USA Today reported that Superman’s alter ego Clark Kent will resign from his job at the Dailly Planet newspaper. Clark is disgusted with the degeneration of media which now provides meaningless entertainment instead of real news. More than seventy years of history comes to an end. Being a Superman, only a monumental shift in business values could disengage him from work and quit. We mortals can be affected by lesser reasons.
Employee engagement is essential for world class teams, projects and programs but is chronically low in companies. What can Agile Coaches, Program Managers, Project Leaders and Scrum Masters do about it? As we shall see, a lot.
Employee engagement and its drivers
The engagement approaches discussed here are relevant for programs, projects and indeed any other business endeavor not termed so. And any person in charge can apply them. In order to avoid using multiple terms in this article, we will use the term Program Manager.
Studies show higher employee engagement scores lead to higher incomes for companies. On the other hand, in Companies where employees feel not-engaged they tend to be unhappy, less productive and impact even the engaged ones.
Several factors affect engagement levels. Some of these ‘drivers’ include participation in decision making, being heard and valued, role clarity, trust on management, career advancement and quality of relationships. Most of these are controlled at the corporate level. Does it mean then that Program Managers are helpless? No.
What you can do
If you are in charge of a Program,you can choose to be passive, blame external factors and remain helpless. You can also focus on factors you can control, take charge and drive things. You can influence some of these drivers and generate higher engagement levels within your Program. Like drops of water filling up a tumbler, small steps you take can supercharge engagement levels within your program. Here are a few things you can do:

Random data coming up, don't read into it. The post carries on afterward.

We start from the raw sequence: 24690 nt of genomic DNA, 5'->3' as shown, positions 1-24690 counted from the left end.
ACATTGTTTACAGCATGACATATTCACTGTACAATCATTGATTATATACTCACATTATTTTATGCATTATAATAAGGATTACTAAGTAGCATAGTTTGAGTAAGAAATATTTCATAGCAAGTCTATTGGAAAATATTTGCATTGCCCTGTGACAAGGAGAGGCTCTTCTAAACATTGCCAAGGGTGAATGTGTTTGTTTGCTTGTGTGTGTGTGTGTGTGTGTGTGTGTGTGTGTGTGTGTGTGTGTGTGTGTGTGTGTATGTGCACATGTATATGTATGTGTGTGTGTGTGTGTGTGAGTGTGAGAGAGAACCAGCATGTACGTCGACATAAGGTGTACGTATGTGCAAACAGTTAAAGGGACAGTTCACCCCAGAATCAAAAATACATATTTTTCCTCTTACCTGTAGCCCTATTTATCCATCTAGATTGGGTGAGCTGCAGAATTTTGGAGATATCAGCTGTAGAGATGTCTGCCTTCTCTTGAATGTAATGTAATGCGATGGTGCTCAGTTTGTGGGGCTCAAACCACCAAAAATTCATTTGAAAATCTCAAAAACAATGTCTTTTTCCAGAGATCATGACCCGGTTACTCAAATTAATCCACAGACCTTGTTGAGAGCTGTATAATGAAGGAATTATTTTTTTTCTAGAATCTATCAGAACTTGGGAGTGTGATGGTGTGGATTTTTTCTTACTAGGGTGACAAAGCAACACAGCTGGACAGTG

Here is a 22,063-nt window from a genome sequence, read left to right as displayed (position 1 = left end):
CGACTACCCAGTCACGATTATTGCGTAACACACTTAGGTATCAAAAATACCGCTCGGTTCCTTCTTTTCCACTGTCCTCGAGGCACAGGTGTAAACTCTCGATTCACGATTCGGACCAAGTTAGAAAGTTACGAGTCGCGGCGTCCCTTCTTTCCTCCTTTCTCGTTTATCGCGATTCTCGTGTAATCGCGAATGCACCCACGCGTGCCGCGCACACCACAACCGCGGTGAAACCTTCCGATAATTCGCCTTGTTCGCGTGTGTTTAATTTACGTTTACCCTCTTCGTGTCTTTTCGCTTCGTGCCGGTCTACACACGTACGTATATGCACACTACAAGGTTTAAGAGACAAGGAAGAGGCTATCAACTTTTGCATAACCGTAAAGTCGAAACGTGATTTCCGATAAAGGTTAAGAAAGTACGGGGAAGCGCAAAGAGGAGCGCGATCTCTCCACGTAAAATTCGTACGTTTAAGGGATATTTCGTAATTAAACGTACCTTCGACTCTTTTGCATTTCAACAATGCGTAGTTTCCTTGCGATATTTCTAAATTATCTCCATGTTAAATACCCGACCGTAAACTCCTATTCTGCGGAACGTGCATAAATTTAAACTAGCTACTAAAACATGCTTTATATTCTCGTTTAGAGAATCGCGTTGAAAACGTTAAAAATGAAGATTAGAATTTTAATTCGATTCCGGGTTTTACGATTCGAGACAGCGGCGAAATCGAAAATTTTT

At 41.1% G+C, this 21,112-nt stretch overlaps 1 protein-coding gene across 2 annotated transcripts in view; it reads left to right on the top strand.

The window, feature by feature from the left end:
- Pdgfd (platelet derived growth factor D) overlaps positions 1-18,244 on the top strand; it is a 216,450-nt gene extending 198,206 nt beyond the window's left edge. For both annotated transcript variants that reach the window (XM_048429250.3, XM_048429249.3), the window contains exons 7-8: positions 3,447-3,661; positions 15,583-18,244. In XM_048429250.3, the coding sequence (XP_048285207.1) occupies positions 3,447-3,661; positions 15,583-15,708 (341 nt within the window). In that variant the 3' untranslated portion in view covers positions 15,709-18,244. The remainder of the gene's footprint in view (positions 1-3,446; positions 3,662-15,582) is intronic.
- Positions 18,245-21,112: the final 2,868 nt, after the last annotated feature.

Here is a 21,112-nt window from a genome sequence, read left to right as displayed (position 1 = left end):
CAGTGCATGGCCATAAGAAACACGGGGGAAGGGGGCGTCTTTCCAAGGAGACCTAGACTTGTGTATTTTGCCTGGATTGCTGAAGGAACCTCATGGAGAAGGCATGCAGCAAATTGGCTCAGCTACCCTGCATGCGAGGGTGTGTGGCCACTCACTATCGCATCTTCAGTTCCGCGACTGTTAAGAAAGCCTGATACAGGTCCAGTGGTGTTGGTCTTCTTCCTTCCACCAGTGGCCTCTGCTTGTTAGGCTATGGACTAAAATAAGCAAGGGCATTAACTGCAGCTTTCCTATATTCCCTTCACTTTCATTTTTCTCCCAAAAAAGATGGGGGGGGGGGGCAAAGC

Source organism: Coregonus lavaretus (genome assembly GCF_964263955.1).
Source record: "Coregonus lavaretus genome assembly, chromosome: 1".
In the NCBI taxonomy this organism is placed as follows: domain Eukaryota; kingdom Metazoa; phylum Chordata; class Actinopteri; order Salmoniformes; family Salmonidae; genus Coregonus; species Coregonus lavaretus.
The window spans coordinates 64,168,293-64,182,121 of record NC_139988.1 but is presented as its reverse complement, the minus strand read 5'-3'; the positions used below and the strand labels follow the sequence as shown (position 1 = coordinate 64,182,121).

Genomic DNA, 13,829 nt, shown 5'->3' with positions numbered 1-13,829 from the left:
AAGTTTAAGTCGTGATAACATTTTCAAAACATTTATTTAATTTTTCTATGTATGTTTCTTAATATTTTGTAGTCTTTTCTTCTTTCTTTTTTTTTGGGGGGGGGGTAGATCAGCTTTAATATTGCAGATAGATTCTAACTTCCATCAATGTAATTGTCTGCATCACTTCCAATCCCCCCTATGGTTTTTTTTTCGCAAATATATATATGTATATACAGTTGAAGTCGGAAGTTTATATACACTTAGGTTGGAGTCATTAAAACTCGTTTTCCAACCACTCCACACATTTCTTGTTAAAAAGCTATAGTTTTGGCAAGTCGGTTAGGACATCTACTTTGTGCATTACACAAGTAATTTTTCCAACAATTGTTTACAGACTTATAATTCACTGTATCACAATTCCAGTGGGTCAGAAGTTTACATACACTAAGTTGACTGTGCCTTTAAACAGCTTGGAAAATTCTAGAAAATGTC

- Provide challenging and meaningful assignments that stretch team members’ abilities and help them grow.
- Encourage skill expansion through training, coaching and sharing.
- Invest time in building quality relationships with them.
- Understand people’s concerns and goals. Listen, listen and listen.
- Create an environment where positive relationships, collaboration and openness are valued.
- Constantly show team members how their work relates to the whole and contributes to a greater goal.
- Set clear and unambiguous expectations. Be willing to negotiate and modify these.
- Provide them regular feedback. Seek their feedback on important issues.
- Facilitate faster resolutions of their concerns, especially those involving other entities or individuals within the company.
- Recognize and appreciate positive improvements and contributions.
The taste of success
Assume that current levels of engagement drivers within your company are as shown in the image.
Every action you initiate from the list discussed earlier will influence the drivers within your Program.
Time and effort put into each one determines the degree of change. Over a period, the radar will evolve like a blossoming rose and may look like the external line in the chart below.
It is neither possible nor necessary to take each driver’s score to its maximum. Any positive progress evokes smiles. The very fact that you are trying to change things sends a resounding signal, reverberating within the team and far beyond. Average engagement levels within your program will start climbing up, surpassing those at the corporate level. People will be a bit happier, produce a bit more, stay together a bit longer. They will not go the Superman way.